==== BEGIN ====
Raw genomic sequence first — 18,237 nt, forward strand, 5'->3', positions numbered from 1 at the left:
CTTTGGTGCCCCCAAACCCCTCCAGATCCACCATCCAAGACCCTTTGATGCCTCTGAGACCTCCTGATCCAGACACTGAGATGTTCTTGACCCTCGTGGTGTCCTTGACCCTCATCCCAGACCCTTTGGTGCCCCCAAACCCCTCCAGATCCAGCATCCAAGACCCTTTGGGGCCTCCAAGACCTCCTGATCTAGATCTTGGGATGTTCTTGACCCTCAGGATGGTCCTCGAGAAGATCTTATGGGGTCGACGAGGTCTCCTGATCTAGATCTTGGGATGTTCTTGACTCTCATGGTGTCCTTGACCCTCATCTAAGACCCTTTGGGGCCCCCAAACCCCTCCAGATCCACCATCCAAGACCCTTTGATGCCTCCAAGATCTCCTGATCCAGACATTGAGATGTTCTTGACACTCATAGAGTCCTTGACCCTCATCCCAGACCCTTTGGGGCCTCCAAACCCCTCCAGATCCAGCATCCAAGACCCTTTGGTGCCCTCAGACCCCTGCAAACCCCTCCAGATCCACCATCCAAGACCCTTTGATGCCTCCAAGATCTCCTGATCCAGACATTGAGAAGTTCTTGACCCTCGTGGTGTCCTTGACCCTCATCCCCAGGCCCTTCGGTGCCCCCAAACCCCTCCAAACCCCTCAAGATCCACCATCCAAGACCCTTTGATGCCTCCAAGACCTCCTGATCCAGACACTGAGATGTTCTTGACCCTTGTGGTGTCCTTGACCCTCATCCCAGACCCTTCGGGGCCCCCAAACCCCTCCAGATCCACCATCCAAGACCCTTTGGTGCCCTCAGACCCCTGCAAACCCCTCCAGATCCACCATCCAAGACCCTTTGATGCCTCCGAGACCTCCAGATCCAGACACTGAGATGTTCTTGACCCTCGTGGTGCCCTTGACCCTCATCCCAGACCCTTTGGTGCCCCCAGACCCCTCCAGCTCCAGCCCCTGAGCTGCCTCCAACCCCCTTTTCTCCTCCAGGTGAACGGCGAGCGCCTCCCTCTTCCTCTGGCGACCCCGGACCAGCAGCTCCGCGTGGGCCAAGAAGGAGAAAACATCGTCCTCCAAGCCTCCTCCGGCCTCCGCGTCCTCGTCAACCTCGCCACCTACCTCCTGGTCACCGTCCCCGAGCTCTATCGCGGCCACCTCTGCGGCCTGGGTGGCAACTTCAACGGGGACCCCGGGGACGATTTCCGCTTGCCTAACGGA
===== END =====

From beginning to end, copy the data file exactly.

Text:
Raw genomic sequence first — 18,237 nt, forward strand, 5'->3', positions numbered from 1 at the left:
CTTTGGTGCCCCCAAACCCCTCCAGATCCACCATCCAAGACCCTTTGATGCCTCTGAGACCTCCTGATCCAGACACTGAGATGTTCTTGACCCTCGTGGTGTCCTTGACCCTCATCCCAGACCCTTTGGTGCCCCCAAACCCCTCCAGATCCAGCATCCAAGACCCTTTGGGGCCTCCAAGACCTCCTGATCTAGATCTTGGGATGTTCTTGACCCTCAGGATGGTCCTCGAGAAGATCTTATGGGGTCGACGAGGTCTCCTGATCTAGATCTTGGGATGTTCTTGACTCTCATGGTGTCCTTGACCCTCATCTAAGACCCTTTGGGGCCCCCAAACCCCTCCAGATCCACCATCCAAGACCCTTTGATGCCTCCAAGATCTCCTGATCCAGACATTGAGATGTTCTTGACACTCATAGAGTCCTTGACCCTCATCCCAGACCCTTTGGGGCCTCCAAACCCCTCCAGATCCAGCATCCAAGACCCTTTGGTGCCCTCAGACCCCTGCAAACCCCTCCAGATCCACCATCCAAGACCCTTTGATGCCTCCAAGATCTCCTGATCCAGACATTGAGAAGTTCTTGACCCTCGTGGTGTCCTTGACCCTCATCCCCAGGCCCTTCGGTGCCCCCAAACCCCTCCAAACCCCTCAAGATCCACCATCCAAGACCCTTTGATGCCTCCAAGACCTCCTGATCCAGACACTGAGATGTTCTTGACCCTTGTGGTGTCCTTGACCCTCATCCCAGACCCTTCGGGGCCCCCAAACCCCTCCAGATCCACCATCCAAGACCCTTTGGTGCCCTCAGACCCCTGCAAACCCCTCCAGATCCACCATCCAAGACCCTTTGATGCCTCCGAGACCTCCAGATCCAGACACTGAGATGTTCTTGACCCTCGTGGTGCCCTTGACCCTCATCCCAGACCCTTTGGTGCCCCCAGACCCCTCCAGCTCCAGCCCCTGAGCTGCCTCCAACCCCCTTTTCTCCTCCAGGTGAACGGCGAGCGCCTCCCTCTTCCTCTGGCGACCCCGGACCAGCAGCTCCGCGTGGGCCAAGAAGGAGAAAACATCGTCCTCCAAGCCTCCTCCGGCCTCCGCGTCCTCGTCAACCTCGCCACCTACCTCCTGGTCACCGTCCCCGAGCTCTATCGCGGCCACCTCTGCGGCCTGGGTGGCAACTTCAACGGGGACCCCGGGGACGATTTCCGCTTGCCTAACGGA